14 June 2010

Shame on Ofcom, Double Shame on the BBC

Readers with good memories may recall a little kerfuffle over an Ofcom consultation to slap DRM on the BBC's HD service:

if this scheme is adopted it is highly unlikely free software projects will be able to obtain the appropriate keys, for the simple reason that they are not structured in a way that allows them to enter into the appropriate legal agreements (not least because they couldn't keep them). Of course, it will probably be pretty trivial for people to crack the encryption scheme, thus ensuring that the law-abiding free software users are penalised, while those prepared to break the law are hardly bothered at all.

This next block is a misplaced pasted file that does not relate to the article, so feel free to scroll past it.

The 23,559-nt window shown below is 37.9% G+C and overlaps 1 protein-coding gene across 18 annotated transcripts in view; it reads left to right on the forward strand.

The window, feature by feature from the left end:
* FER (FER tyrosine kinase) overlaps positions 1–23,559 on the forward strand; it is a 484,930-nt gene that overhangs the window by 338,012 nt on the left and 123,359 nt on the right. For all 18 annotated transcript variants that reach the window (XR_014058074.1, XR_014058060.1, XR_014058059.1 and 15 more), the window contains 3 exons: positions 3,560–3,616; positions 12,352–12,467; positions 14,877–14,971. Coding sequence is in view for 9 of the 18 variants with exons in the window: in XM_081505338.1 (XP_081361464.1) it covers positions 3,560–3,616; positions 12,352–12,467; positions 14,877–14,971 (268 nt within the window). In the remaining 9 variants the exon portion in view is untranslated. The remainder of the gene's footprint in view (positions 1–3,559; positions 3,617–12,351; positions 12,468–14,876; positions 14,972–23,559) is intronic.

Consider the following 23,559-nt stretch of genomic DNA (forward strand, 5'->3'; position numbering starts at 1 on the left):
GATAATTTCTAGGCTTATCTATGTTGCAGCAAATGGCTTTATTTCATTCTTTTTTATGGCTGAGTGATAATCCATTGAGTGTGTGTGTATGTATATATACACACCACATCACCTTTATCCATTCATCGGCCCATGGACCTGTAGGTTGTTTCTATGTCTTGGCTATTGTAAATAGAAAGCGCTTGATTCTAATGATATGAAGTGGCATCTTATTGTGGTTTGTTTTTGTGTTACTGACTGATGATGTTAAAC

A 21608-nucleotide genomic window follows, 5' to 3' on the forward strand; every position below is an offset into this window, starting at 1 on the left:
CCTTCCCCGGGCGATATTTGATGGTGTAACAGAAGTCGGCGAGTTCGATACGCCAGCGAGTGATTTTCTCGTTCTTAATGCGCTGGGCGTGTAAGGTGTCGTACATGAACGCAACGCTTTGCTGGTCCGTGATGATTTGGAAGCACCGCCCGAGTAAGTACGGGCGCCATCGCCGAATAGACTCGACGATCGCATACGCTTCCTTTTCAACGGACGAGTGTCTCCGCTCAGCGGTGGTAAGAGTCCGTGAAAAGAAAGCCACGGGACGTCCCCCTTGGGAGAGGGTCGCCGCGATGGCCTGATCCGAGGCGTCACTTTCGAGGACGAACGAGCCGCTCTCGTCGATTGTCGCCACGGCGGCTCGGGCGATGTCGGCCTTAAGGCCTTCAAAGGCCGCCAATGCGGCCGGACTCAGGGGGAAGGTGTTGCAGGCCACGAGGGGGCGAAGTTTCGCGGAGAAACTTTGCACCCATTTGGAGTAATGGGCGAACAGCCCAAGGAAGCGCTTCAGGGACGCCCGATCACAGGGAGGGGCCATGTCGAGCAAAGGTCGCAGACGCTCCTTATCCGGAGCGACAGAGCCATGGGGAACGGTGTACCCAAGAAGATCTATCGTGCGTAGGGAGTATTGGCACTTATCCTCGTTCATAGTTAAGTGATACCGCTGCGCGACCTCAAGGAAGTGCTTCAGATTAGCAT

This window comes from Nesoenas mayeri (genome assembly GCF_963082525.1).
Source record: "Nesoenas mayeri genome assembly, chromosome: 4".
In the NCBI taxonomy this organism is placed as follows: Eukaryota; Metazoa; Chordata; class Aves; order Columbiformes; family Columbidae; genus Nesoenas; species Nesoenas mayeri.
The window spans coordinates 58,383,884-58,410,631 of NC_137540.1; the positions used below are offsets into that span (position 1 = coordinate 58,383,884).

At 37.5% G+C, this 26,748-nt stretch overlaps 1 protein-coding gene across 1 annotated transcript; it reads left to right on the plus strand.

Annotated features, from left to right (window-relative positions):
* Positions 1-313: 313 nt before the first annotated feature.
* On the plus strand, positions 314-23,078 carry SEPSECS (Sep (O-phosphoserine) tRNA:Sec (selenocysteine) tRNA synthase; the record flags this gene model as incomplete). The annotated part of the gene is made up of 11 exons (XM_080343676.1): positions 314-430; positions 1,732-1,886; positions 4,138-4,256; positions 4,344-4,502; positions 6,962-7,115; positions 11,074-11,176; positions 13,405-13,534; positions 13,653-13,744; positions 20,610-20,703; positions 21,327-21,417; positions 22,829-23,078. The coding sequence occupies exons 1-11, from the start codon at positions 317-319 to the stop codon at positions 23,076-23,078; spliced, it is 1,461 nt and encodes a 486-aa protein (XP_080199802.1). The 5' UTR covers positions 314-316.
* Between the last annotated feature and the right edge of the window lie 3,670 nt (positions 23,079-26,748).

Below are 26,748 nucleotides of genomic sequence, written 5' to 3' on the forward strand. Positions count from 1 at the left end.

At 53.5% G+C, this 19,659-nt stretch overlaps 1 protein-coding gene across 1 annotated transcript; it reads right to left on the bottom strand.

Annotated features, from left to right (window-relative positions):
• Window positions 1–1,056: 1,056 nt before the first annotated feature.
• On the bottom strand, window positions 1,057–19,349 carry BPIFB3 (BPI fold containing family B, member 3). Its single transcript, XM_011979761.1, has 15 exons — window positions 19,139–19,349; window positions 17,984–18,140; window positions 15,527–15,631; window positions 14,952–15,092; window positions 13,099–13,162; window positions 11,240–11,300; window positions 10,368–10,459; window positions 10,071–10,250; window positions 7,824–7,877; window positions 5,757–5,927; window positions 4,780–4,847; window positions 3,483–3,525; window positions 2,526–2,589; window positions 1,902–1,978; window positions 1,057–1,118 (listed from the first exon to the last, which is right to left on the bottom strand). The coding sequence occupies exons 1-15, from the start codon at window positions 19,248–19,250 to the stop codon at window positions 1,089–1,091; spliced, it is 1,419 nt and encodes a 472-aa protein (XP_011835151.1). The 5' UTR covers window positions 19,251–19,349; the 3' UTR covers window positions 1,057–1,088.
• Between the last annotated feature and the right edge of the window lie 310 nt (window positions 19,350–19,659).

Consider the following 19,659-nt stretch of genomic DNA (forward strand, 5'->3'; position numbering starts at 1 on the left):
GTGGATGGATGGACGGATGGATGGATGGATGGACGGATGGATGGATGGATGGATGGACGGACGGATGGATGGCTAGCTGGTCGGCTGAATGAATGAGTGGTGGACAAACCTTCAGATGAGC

On Open Enterprise blog.

1 comment:

Crosbie Fitch said...

It is the unnatural law of copyright that breaks the natural liberty of the people.

Ignoring the 18th century privilege of a reproduction monopoly (whether upon writings or designs) is not the breaking of a natural law. Moreover it is ethically imperative that it is ignored, in order to demonstrate against such unethical suspensions of our cultural and technological liberty, and ultimately for its restoration.